In an ever-changing field of technology, engineers expect continued learning to be part of the job. Flexibility in engineering often means improving current skill sets and cultivating new ones. And if being able to adapt to changing situations is among the most important skills an engineer can possess, what do engineers perceive as the obstacles to building those skills?
Machine Design’s 2022 Salary Survey, which polled a cross-section of readers, offers a glimpse into the challenges engineers face and the opportunities employers can seize to help right-size their staffing efforts.
Watch this video with Machine Design editors for more insights.
More than 40% of all participants in this year’s survey have at least a bachelor’s degree or higher level of education. This foundational education is often not enough to support ongoing job requirements or competency. Typically, engineers will look to continuing education and training while performing professional duties to stay current.
Focusing on the education-related survey questions, we highlight a few insights into ongoing education formats and the respondents’ preferences.
You Get What You Pay For
The survey asked: “What are some of the ways you continue your engineering education?”
Respondents replied: Engineering videos (43.55%), seminars (34.48%), webcasts (37.10%), engineering/technology publications (35.48%), engineering/technology publications websites (31.05%), white papers (33.47%), as well as in-person trade shows and conferences (29.64%) ranked favorably amongst respondents. Low on their list of preferences were in-classroom college and employer-sponsored courses (15.73%), online discussion forums (15.12%) and podcasts (12.10%).
Respondents were then asked to indicate which of the education forms are paid for by their employers. In line with engineers’ learning preferences, the survey showed that employers were likely to pay for employees’ attendance at trade shows and conferences (37.7%), as well as seminars (33.67%). Only 22.78% paid for certifications or college tuition, and 25.81% paid for engineering association dues.
Asked what the biggest challenges were in staying current with engineering information relevant to your work, the most common answer was time. But if respondents were feeling time-strapped, they were further challenged to find information applicable to their job responsibilities. Sifting through useful, relevant information from an abundance of online sources, finding summarized information on emerging technologies and finding specialized courses were just a few of the impediments noted.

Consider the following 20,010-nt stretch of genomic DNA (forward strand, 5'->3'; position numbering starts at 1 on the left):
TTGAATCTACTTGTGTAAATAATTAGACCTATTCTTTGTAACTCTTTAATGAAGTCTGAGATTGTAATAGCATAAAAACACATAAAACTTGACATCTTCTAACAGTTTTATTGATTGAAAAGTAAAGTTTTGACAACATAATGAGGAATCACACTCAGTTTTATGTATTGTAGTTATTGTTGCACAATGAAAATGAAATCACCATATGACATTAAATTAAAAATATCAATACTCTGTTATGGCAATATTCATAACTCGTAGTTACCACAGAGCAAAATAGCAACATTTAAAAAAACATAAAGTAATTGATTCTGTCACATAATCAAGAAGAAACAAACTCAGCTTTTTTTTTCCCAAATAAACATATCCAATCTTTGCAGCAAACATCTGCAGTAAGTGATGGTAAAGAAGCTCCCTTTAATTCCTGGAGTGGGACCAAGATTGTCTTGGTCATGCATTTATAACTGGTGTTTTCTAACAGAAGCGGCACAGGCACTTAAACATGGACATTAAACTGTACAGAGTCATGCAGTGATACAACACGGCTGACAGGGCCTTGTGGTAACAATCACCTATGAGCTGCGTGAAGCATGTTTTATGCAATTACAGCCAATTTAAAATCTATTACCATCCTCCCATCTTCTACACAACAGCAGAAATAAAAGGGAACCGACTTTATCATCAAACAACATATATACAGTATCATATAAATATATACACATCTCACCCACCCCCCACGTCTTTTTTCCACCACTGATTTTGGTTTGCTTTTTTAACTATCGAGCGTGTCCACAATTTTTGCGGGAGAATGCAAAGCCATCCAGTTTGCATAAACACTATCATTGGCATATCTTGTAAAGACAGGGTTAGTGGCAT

Concerns about knowing rapidly changing technology and which is most relevant to the company was a common refrain. “Parsing which technological advances are relevant to my company, and how soon they will be available or reasonably priced,” noted one respondent. Another pointed to the fact that the cost of new technology “is seen by management as too high to incorporate.”
At least a couple of respondents alluded to the generational divide amongst engineers and their ability to adapt technological advancements to their current work environments. “As you get older, you tend to be a little slower to learn new skills, and you need to put more effort into learning and improving,” expressed one respondent. “Young talent is abundant, and they have the advantage of age,” said another.
A Question of Trust and Transparency
There were other interesting comments that fed into the survey. One concern was that some publications miss the mark on serving the needs of their engineering audiences, and took umbrage with “dishonest technical publications that try to steer industry toward certain trends.”
Several others said the tasks of “finding accurate information and reviews along with adequate customer specifications” were arduous. “Finding accurate information and reviews along with adequate customer specifications,” was another sentiment echoed on this theme.
All told, perceptions matter. Engineers, like most employees, want to be heard. They want to contribute and want to be part of something meaningful. It all speaks to the appreciation they have for the efforts their employers make to their livelihood and the measure of effort they are willing to invest in their professional growth.